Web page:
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Brave Old World

Pagans and Christians

by Robin Lane Fox
Knopf, 799 pp., $35.00

This open-hearted and learned book is one that any scholar of the ancient world and of early Christianity would be proud to have written. The cultivated reader can wander in it with ever renewed pleasure and with the guarantee of reliable and up-to-date guidance. The learned will undoubtedly quarry its formidable erudition for decades to come. They will certainly be inspired by it; and it is much to be hoped that they will debate its perspective, its methods, and its implied conclusions with the same degree of transparent engagement and good sense that the author shows throughout its 681 pages of text. Pagans and Christians represents a quantum jump in the quality of scholarship on late classical paganism and on the history of the early Church.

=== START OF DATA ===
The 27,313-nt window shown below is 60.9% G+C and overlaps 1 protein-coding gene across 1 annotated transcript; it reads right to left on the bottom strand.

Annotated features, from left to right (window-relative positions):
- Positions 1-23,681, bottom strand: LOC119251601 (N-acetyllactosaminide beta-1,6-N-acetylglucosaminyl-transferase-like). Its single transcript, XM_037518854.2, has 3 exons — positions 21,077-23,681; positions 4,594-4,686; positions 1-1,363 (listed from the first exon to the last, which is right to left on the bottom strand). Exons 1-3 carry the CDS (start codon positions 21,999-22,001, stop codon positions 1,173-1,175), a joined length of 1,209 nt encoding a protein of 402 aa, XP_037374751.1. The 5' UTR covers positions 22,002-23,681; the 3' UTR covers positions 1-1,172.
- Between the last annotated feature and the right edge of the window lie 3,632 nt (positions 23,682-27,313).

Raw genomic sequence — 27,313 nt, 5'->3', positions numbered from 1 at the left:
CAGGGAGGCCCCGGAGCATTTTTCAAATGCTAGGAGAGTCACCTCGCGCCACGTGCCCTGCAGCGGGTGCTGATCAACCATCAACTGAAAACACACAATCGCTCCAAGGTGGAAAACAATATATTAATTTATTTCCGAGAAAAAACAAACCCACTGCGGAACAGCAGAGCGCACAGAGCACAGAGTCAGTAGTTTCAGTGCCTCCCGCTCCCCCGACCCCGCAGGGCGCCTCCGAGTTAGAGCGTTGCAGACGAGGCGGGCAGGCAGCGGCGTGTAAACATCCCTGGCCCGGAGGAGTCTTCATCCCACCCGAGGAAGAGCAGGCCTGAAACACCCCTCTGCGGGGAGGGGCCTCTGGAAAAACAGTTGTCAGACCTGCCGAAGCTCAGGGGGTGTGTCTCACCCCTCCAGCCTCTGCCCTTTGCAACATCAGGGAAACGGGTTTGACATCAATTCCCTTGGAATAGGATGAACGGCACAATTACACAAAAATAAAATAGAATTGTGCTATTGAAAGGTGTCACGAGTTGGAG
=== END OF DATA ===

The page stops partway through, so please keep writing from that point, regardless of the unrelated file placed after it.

This is a book on precisely what its title claims it to be: pagans and Christians. In the century and a half between the death of Marcus Aurelius, in 180 AD, and the death of Constantine, in 337 AD, Christians and pagans lived together in most of the great cities of the Mediterranean. They suffered famine together. They walked the same streets. They spoke the same Latin and Greek. Yet each piled up a literature, and has left a body of vivid evidence, that speaks to us as if its creators lived on a planet to which no other form of life had come. Reading pagan texts and inscriptions of the second and third centuries, pondering those portrait busts of men and women of the post-Antonine age, whose “Canova-like” sense of brooding delicacy reminds us of people in the nineteenth century, or treading our way from site to site in the sleeping classical cities of western Turkey, we require a fine leap of the mind to realize that others also existed in this, the long hot summer’s afternoon of the ancient world. But the excavated agora we visit, with its little pile of Byzantine fragments and Muslim gravestones discreetly tucked to one side to clear the view along the sunbaked marble of an Antonine colonnade, once witnessed the lynching by burning of an eighty-six-year-old Christian bishop. The great statues of the gods and goddesses, their numinous power now safely cooled in the reverential halls of museums, had once been passed by men and women, who would hurry a little as they did so, hissing to blow away the demonic pollution that oozed from their uncanny mass.